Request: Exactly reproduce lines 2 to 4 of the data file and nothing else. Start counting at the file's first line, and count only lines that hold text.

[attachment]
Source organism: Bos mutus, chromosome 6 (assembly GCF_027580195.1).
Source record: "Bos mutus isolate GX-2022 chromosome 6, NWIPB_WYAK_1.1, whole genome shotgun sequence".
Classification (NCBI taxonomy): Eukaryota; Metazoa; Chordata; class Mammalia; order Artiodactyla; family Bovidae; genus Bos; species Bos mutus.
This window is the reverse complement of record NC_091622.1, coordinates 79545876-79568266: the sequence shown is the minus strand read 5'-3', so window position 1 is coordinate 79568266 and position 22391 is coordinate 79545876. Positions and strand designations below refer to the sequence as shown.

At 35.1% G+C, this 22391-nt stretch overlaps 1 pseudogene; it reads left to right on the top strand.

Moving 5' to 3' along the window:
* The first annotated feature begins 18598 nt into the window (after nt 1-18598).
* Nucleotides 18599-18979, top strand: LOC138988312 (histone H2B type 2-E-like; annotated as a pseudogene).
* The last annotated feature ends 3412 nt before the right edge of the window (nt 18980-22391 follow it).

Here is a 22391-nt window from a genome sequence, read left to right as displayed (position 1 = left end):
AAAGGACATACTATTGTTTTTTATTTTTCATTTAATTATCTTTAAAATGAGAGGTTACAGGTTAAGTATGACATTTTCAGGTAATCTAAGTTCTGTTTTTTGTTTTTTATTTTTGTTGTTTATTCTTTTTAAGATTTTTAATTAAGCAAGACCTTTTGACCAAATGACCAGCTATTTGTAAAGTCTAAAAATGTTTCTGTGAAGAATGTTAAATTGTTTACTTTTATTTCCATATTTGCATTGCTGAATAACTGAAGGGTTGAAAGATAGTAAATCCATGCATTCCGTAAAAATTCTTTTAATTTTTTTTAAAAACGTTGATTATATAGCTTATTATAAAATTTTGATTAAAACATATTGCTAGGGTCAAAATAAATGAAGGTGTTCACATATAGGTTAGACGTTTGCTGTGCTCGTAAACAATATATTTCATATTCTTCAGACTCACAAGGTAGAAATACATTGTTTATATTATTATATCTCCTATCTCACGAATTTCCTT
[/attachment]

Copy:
Source record: "Bos mutus isolate GX-2022 chromosome 6, NWIPB_WYAK_1.1, whole genome shotgun sequence".
Classification (NCBI taxonomy): Eukaryota; Metazoa; Chordata; class Mammalia; order Artiodactyla; family Bovidae; genus Bos; species Bos mutus.
This window is the reverse complement of record NC_091622.1, coordinates 79545876-79568266: the sequence shown is the minus strand read 5'-3', so window position 1 is coordinate 79568266 and position 22391 is coordinate 79545876. Positions and strand designations below refer to the sequence as shown.